Since the early 1970s, UC Berkeley researchers have used a region of land in Yosemite National Park to explore a pressing question: What happens when naturally occurring lightning fires are allowed to burn their course?
Earlier this summer, UC Berkeley researchers Brandon Collins and Alexis Bernal, BS ’16 Forestry and Natural Resources, invited KPIX meteorologist Darren Peck to the Illilouette Creek Basin, an approximately 60-square-mile area of land south of the iconic Yosemite Valley. Instead of navigating dense, wall-to-wall tree cover common in other parts of the Sierra Nevada, The Illilouette Basin is made up of patches of grassland, shrubland, and meadows filled with wildflowers.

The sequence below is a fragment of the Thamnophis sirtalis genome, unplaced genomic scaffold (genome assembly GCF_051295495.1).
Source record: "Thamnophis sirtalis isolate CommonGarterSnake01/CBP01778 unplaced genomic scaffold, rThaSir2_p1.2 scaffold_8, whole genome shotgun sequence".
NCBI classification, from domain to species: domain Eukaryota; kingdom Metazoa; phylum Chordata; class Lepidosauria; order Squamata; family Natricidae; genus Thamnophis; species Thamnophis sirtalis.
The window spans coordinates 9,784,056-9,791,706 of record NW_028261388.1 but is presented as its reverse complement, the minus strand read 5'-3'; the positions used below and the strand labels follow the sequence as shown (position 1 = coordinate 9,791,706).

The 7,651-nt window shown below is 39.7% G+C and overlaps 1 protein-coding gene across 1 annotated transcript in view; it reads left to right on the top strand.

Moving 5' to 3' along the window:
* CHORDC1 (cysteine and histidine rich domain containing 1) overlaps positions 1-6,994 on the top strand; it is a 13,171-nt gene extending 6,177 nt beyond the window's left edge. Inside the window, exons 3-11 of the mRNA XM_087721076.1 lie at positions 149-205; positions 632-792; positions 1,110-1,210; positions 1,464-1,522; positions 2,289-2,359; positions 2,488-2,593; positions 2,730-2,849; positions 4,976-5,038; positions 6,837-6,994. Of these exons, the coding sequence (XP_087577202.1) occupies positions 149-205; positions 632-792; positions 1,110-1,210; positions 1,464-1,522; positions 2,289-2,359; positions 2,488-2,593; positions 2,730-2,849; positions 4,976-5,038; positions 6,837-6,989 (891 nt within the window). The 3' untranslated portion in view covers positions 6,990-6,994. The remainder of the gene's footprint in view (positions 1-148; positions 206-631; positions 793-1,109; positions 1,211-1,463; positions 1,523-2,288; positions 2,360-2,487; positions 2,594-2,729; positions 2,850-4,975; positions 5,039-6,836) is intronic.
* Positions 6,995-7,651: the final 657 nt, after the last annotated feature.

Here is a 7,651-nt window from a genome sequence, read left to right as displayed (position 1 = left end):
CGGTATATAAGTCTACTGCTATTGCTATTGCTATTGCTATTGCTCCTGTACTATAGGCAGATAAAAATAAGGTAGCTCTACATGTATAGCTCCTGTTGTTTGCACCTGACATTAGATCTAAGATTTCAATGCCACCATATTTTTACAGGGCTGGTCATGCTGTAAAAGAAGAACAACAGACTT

Collins and Bernal say these conditions are possible because researchers and forest managers embraced a decades-long experiment of reintroducing “good fire.” Previous research led by Environmental Science, Policy, and Management professor Scott Stephens showed that allowing frequent fires to burn in the basin has helped boost plant and pollinator biodiversity, limit the severity of wildfires, and increase the amount of water available during periods of drought.
Learn more about research from the Illilouette Creek Basin, and what a “healthy” forest should look like, in the video below.